Typographic Construction and Anatomy:

Typographic Construction and Anatomy:

January 27, 2014
Form development/creation for redesign

01wLetterforms are the basic language of typography: these visual signs serve as device that help thoughts become visible.  Today there is great emphasis placed upon the experimentation and exploration of typographic design.  The artist/designer should become sensitive to characteristics and intricacies of letterforms design.

 
In this problem we will look at the vocabulary and properties that inherently make up the individuals parts of letterforms.  We will also carefully explore how these characters become a cohesive, well defined and visually distinct font/typeface.

 

>>process:
• begin researching a wide variety of sources( packages, magazine 
   covers, logotypes, etc.) that contain letterforms which inspire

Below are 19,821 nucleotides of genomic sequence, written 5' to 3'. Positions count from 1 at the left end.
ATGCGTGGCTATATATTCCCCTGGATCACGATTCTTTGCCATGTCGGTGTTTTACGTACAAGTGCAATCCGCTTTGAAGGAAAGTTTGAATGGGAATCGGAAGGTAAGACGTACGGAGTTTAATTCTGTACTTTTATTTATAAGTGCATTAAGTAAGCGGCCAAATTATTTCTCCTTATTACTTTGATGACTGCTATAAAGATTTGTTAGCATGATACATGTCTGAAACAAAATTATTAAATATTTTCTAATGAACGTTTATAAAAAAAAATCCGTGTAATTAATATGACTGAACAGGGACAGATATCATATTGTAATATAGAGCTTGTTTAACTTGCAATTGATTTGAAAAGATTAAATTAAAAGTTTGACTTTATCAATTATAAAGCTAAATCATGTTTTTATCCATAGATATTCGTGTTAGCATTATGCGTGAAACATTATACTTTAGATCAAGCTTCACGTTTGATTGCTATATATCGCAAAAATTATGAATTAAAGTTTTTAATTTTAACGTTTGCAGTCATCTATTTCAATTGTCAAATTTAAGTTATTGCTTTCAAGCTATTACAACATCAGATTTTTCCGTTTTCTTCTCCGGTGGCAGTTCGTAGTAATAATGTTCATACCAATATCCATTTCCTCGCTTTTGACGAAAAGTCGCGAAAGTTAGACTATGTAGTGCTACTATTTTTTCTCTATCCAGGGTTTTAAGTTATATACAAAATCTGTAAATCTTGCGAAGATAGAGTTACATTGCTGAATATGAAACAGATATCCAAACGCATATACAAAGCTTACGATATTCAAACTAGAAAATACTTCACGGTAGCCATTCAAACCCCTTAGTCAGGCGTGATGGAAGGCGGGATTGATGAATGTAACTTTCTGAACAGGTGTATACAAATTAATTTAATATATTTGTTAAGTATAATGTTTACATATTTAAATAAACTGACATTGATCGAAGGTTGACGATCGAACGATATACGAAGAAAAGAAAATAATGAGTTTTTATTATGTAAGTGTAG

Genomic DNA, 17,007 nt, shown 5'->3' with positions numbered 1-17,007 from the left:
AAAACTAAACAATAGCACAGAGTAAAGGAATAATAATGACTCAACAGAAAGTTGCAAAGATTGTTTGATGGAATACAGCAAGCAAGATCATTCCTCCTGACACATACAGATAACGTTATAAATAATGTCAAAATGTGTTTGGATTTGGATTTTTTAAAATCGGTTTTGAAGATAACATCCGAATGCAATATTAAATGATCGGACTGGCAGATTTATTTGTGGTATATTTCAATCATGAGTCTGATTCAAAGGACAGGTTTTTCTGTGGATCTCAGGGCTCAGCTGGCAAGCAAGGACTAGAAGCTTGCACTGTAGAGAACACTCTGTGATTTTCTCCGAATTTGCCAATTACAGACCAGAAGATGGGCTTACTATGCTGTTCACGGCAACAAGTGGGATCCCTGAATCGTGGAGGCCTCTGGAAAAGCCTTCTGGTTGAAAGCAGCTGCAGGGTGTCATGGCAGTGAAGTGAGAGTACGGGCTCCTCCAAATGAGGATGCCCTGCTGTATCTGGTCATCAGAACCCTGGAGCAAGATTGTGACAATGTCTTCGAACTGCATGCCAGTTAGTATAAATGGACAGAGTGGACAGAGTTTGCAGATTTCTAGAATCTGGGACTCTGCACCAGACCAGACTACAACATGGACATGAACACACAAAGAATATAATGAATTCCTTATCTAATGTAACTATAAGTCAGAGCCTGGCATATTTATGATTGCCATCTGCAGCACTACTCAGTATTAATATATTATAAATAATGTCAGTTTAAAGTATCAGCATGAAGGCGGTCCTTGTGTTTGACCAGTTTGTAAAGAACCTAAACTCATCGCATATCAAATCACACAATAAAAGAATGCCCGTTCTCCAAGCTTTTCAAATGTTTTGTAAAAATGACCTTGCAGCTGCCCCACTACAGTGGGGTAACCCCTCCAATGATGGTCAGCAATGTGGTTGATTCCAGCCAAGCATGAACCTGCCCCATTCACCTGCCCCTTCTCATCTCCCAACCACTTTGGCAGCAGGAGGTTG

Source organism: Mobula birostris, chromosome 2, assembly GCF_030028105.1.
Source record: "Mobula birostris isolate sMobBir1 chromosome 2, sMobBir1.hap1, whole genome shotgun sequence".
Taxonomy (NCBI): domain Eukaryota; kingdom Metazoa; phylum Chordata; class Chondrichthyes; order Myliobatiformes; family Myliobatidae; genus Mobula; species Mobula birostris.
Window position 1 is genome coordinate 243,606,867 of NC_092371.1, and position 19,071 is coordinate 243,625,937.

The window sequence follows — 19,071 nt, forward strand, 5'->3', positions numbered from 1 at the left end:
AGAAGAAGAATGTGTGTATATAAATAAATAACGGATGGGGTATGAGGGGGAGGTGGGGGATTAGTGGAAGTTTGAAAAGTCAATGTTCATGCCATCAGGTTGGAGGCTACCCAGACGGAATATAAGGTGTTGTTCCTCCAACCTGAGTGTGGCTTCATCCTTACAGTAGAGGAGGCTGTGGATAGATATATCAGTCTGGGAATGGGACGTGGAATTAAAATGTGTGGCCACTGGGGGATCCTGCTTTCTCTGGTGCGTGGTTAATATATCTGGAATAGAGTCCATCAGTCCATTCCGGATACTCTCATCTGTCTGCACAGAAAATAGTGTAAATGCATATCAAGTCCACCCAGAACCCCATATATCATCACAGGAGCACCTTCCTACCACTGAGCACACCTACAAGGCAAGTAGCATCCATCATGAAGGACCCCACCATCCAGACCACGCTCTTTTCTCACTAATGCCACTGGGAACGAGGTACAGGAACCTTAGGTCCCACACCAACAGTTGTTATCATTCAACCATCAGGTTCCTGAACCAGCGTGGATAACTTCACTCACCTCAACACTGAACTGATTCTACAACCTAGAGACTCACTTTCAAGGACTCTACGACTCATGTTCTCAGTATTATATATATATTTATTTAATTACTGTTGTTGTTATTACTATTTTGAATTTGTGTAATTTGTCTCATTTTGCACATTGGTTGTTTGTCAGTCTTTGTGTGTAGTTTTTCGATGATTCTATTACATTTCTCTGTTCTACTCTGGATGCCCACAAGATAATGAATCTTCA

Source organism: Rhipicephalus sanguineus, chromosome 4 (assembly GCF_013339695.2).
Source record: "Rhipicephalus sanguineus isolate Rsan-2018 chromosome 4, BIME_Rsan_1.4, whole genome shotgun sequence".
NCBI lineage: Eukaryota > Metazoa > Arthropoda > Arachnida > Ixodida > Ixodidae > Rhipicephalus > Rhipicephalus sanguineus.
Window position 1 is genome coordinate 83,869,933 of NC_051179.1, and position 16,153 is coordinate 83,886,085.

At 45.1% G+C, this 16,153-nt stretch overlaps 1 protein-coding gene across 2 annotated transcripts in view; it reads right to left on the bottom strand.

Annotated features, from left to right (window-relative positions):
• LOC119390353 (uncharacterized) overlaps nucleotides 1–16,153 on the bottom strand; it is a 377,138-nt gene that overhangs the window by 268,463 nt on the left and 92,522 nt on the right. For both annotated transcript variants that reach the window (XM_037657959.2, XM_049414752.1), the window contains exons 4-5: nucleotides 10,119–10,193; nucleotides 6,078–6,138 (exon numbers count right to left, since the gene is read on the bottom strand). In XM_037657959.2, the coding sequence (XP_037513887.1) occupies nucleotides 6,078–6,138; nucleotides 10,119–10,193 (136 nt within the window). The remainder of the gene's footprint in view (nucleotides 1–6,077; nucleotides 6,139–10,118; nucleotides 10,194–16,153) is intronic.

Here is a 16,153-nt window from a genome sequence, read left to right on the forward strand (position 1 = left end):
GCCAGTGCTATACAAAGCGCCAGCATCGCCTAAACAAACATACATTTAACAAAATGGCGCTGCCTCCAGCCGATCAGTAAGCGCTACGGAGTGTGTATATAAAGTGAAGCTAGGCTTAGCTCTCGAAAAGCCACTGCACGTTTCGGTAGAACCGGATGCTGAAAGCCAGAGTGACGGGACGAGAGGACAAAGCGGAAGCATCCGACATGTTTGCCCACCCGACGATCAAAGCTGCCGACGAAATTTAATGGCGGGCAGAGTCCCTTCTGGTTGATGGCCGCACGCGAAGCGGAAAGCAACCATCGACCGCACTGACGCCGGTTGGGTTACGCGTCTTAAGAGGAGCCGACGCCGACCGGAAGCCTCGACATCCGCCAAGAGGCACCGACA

you in your letterform design:

-look for opportunities to find words(multiple characters of the

same design) as opposed to just a single letter 

-also look for a sold mix of upper and lowercase examples
– look for original and interesting letterforms
 
• based on the chose type example we will create a redesign.  After 
   you have decided upon one of your letterforms designs define the 
  character of you letterform:
 
-Is it funny, elegant, organic, modern…)
 
• then search for the opposite word (the antonym), and build pairs 
   of words, like: funny-sad, old-modern, traditional-innovative,
   hell-heaven, funny-sad, noisy-silent, technical-organic, curvilinear
   -rectilinear, etc..
• after you have found your word pair start precisely constructing 
   their shapes. Keep in mind that you express the meaning of both 
   words in your letterform design.
• after finishing the letterform design including refinements we will 
 develop variations in the style (bold, italic, serif, non-serif, etc.) of one
 of the developed letterforms/words
 
>>comments
• explore size relationships, spatial intervals and weight as you crate 
  each one of the forms in conjunction with one another
• establish consistency between and formulate the shape of each 
   stroke that you create in relationship to form
• consider the tone and texture of each shape in relationship to the 
  whole-rhythm and continuity
• analyze the space and form/counterform relationships within each of the 
 letterforms
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